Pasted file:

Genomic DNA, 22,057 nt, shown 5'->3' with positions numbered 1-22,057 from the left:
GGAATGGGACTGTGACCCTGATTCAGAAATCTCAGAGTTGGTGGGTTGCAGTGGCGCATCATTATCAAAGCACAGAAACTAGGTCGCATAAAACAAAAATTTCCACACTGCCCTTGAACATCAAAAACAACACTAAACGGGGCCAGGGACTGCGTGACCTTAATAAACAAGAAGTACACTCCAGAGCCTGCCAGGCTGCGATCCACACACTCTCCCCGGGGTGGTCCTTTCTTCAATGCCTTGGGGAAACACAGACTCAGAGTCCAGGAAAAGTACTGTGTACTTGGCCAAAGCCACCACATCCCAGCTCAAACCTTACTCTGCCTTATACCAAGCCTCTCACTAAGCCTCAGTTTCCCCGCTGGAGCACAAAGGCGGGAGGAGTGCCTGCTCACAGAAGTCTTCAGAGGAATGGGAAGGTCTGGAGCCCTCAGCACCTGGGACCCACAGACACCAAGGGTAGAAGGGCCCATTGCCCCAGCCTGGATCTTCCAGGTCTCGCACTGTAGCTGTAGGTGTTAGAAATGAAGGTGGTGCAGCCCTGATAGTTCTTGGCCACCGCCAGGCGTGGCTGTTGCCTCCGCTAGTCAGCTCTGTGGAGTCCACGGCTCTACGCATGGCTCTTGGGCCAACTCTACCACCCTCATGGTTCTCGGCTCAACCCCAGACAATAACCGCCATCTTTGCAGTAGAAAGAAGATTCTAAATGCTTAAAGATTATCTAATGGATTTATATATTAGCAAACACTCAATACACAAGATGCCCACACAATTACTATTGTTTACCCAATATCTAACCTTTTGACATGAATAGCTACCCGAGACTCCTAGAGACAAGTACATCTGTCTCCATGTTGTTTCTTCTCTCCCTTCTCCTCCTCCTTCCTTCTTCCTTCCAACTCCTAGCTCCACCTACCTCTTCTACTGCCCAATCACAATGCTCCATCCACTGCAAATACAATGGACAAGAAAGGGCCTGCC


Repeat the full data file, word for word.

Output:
Genomic DNA, 22,057 nt, shown 5'->3' with positions numbered 1-22,057 from the left:
GGAATGGGACTGTGACCCTGATTCAGAAATCTCAGAGTTGGTGGGTTGCAGTGGCGCATCATTATCAAAGCACAGAAACTAGGTCGCATAAAACAAAAATTTCCACACTGCCCTTGAACATCAAAAACAACACTAAACGGGGCCAGGGACTGCGTGACCTTAATAAACAAGAAGTACACTCCAGAGCCTGCCAGGCTGCGATCCACACACTCTCCCCGGGGTGGTCCTTTCTTCAATGCCTTGGGGAAACACAGACTCAGAGTCCAGGAAAAGTACTGTGTACTTGGCCAAAGCCACCACATCCCAGCTCAAACCTTACTCTGCCTTATACCAAGCCTCTCACTAAGCCTCAGTTTCCCCGCTGGAGCACAAAGGCGGGAGGAGTGCCTGCTCACAGAAGTCTTCAGAGGAATGGGAAGGTCTGGAGCCCTCAGCACCTGGGACCCACAGACACCAAGGGTAGAAGGGCCCATTGCCCCAGCCTGGATCTTCCAGGTCTCGCACTGTAGCTGTAGGTGTTAGAAATGAAGGTGGTGCAGCCCTGATAGTTCTTGGCCACCGCCAGGCGTGGCTGTTGCCTCCGCTAGTCAGCTCTGTGGAGTCCACGGCTCTACGCATGGCTCTTGGGCCAACTCTACCACCCTCATGGTTCTCGGCTCAACCCCAGACAATAACCGCCATCTTTGCAGTAGAAAGAAGATTCTAAATGCTTAAAGATTATCTAATGGATTTATATATTAGCAAACACTCAATACACAAGATGCCCACACAATTACTATTGTTTACCCAATATCTAACCTTTTGACATGAATAGCTACCCGAGACTCCTAGAGACAAGTACATCTGTCTCCATGTTGTTTCTTCTCTCCCTTCTCCTCCTCCTTCCTTCTTCCTTCCAACTCCTAGCTCCACCTACCTCTTCTACTGCCCAATCACAATGCTCCATCCACTGCAAATACAATGGACAAGAAAGGGCCTGCC